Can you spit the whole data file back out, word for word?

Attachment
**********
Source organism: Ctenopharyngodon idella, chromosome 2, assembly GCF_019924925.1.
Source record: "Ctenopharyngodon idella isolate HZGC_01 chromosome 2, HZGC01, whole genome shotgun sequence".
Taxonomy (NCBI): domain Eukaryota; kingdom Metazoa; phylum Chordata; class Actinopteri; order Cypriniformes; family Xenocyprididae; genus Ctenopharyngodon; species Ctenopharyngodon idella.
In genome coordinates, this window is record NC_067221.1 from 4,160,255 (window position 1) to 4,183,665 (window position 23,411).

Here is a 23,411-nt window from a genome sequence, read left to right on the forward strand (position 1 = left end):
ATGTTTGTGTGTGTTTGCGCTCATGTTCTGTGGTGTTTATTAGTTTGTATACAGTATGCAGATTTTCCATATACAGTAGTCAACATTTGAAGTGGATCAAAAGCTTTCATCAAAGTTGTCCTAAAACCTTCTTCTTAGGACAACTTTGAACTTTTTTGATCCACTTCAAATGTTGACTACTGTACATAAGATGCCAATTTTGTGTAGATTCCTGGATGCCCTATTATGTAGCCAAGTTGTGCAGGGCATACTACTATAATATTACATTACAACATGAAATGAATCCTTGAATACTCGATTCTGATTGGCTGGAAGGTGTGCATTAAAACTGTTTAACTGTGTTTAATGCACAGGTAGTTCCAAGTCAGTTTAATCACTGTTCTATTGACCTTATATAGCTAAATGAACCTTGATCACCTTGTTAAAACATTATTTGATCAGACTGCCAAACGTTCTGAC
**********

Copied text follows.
Source organism: Ctenopharyngodon idella, chromosome 2, assembly GCF_019924925.1.
Source record: "Ctenopharyngodon idella isolate HZGC_01 chromosome 2, HZGC01, whole genome shotgun sequence".
Taxonomy (NCBI): domain Eukaryota; kingdom Metazoa; phylum Chordata; class Actinopteri; order Cypriniformes; family Xenocyprididae; genus Ctenopharyngodon; species Ctenopharyngodon idella.
In genome coordinates, this window is record NC_067221.1 from 4,160,255 (window position 1) to 4,183,665 (window position 23,411).

Here is a 23,411-nt window from a genome sequence, read left to right on the forward strand (position 1 = left end):
ATGTTTGTGTGTGTTTGCGCTCATGTTCTGTGGTGTTTATTAGTTTGTATACAGTATGCAGATTTTCCATATACAGTAGTCAACATTTGAAGTGGATCAAAAGCTTTCATCAAAGTTGTCCTAAAACCTTCTTCTTAGGACAACTTTGAACTTTTTTGATCCACTTCAAATGTTGACTACTGTACATAAGATGCCAATTTTGTGTAGATTCCTGGATGCCCTATTATGTAGCCAAGTTGTGCAGGGCATACTACTATAATATTACATTACAACATGAAATGAATCCTTGAATACTCGATTCTGATTGGCTGGAAGGTGTGCATTAAAACTGTTTAACTGTGTTTAATGCACAGGTAGTTCCAAGTCAGTTTAATCACTGTTCTATTGACCTTATATAGCTAAATGAACCTTGATCACCTTGTTAAAACATTATTTGATCAGACTGCCAAACGTTCTGAC